By Andrew Mitchell
A new formula for assessing taxes on ski hills in British Columbia has been hailed as a fair solution, following almost two years of negotiation between the government and the Canada West Ski Areas Association (CWSAA).
The new formula, which will be applied to 17 large and developing ski hills, links the assessment value of those resorts to their respective gross lift revenues. Under the previous system, assessments were made on a regional basis by local assessment offices, and as a result the industry was concerned that some resorts may have been paying too much while others were paying too little.
According to Jimmie Spencer, president and CEO of the CWSAA, the new assessment reflects the industry’s concerns.
“This valuation approach shows government wants to see tourism and ski hills grow and develop throughout British Columbia,” he said. “It’s consistent with the discussions we had and our shared goal of promoting investment certainty for existing, expanding and new ski resorts.”
Under the new assessment guidelines, effective in 2008, Whistler-Blackcomb will see its taxes increase, while taxes for other resorts will go down.
According to Doug Forseth, senior vice president of operations for Whistler-Blackcomb and chair of the CWSAA board, the added taxes were an acceptable exchange for making the assessment equitable.
“I think it’s a fair settlement, and I like the certainty of what this option has given to the ski industry overall,” he said. “(In discussions with the province) we looked at a lot of other policy options, like land base, gross revenue, changing the regulations, and lift revenues, and we felt the combination of land and lift revenues was an improvement.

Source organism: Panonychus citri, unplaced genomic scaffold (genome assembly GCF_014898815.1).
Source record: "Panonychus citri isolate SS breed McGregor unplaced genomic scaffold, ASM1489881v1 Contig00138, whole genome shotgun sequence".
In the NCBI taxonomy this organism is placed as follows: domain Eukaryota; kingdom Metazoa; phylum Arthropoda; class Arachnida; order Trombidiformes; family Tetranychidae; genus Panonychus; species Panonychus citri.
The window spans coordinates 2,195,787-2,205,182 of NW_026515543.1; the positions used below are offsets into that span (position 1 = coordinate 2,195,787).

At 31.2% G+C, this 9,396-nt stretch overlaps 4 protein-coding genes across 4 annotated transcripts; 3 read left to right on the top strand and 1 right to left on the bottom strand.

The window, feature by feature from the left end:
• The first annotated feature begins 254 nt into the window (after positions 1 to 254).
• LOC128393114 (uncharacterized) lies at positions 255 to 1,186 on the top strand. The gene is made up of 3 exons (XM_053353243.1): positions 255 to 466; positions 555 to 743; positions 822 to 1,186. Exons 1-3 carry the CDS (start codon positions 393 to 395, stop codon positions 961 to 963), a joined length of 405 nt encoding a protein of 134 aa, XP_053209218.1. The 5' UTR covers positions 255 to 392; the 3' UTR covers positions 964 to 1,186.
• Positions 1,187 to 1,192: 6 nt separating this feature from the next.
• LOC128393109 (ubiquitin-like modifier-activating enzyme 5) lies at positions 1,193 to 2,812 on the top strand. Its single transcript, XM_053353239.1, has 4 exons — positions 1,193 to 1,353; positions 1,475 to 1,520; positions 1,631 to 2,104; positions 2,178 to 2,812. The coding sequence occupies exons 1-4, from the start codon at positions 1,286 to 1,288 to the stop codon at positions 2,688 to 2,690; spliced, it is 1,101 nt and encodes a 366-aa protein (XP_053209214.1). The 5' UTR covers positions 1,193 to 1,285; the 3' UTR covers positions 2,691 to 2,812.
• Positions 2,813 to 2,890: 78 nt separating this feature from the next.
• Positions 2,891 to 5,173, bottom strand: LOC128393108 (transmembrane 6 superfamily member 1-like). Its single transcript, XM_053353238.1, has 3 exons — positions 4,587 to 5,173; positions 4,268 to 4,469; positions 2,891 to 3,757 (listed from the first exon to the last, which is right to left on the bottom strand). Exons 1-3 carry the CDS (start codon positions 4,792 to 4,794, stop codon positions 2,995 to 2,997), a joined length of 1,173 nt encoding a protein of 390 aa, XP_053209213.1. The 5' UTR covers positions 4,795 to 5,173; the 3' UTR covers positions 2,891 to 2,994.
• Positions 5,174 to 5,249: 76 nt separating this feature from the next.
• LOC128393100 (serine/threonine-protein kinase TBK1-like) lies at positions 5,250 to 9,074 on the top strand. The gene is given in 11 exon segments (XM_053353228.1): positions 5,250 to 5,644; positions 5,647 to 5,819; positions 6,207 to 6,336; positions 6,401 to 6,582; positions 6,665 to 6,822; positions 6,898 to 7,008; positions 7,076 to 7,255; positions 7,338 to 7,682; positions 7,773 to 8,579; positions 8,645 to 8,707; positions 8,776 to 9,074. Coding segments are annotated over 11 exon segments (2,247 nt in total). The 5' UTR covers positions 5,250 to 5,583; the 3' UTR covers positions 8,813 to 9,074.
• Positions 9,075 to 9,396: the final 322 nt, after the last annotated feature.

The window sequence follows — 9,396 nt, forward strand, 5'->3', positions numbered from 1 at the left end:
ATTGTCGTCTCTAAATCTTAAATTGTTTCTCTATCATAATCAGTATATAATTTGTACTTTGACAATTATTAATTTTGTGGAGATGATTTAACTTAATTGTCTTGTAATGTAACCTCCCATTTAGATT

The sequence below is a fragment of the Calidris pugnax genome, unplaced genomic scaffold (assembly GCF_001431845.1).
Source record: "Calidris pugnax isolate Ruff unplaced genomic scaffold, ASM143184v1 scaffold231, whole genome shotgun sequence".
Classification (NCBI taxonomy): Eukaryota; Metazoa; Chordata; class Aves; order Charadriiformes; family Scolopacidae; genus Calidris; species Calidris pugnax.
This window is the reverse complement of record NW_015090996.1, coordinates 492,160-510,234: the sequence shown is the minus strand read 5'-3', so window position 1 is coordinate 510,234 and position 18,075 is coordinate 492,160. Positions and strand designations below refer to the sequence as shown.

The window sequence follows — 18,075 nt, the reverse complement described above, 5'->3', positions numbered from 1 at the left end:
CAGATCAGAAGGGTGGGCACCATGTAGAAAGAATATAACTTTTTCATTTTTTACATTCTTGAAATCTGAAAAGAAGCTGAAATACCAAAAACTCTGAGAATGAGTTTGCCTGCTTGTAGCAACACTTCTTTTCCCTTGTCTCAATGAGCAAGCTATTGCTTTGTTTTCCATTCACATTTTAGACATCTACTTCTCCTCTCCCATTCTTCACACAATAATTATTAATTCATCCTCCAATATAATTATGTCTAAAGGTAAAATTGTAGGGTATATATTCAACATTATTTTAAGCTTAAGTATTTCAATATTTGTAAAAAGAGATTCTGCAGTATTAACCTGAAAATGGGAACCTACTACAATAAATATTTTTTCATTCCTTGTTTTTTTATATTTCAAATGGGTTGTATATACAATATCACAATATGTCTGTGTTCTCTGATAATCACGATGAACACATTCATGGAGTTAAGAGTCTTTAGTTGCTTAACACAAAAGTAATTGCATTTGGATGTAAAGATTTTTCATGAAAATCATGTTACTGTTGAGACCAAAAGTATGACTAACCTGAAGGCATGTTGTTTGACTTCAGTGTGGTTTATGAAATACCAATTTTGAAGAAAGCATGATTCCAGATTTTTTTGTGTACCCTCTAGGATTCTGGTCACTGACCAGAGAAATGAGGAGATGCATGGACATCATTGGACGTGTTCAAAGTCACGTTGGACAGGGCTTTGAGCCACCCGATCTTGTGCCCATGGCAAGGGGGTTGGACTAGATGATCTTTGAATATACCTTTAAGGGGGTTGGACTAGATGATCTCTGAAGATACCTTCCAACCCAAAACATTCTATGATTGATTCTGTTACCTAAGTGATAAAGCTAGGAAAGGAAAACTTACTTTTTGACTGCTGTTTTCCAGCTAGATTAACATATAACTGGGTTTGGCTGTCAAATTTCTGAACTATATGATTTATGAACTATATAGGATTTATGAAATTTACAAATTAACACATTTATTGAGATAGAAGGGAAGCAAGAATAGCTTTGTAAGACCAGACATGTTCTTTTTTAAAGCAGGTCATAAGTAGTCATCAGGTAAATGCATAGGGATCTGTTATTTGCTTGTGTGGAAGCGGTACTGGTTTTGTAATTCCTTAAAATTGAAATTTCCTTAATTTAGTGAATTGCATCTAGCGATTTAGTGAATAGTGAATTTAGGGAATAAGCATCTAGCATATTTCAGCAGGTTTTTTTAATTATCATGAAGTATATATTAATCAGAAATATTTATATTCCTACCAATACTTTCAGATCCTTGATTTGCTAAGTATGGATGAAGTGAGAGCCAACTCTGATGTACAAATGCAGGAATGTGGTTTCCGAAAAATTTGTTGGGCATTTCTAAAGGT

“We looked long and hard at this, and felt this was a good way to go because of the certainty of what it is and the simplicity of it, which will make it easier for businesses at tax time.”
The province’s total income from ski area operations is expected to be “revenue neutral” as a result of the change to the assessments, with some resorts paying more and others paying less. The main reason for the change, says Forseth, was to level the playing field.
“(Whistler-Blackcomb) will see our taxes go up with this, but not so much it was uncomfortable for us,” he said. “One of the whole problems with this whole thing, and why the CWSAA was involved is that in our different geographic areas of the province we have different tax assessment offices, and different people have different views how to apply the taxation policies of B.C. It was not a level playing field. There were hills that overpaid and other hills were seeing a great benefit, but at the end of the day it was not great for the business climate.”
Under the previous formula, resorts like Whistler-Blackcomb were constantly appealing their assessments every year. That won’t be necessary under the new formula that all ski operators have agreed upon.
Although the province claims that the change to ski hill assessments will aid the development of the industry, Forseth says changes to strata hotel assessments will have a bigger impact by giving prospective buyers more certainty in their property tax assessments.
The province also addressed that issue in recent changes to assessment legislation, giving people buying property in strata hotels more certainty over their taxes. See related story page 12.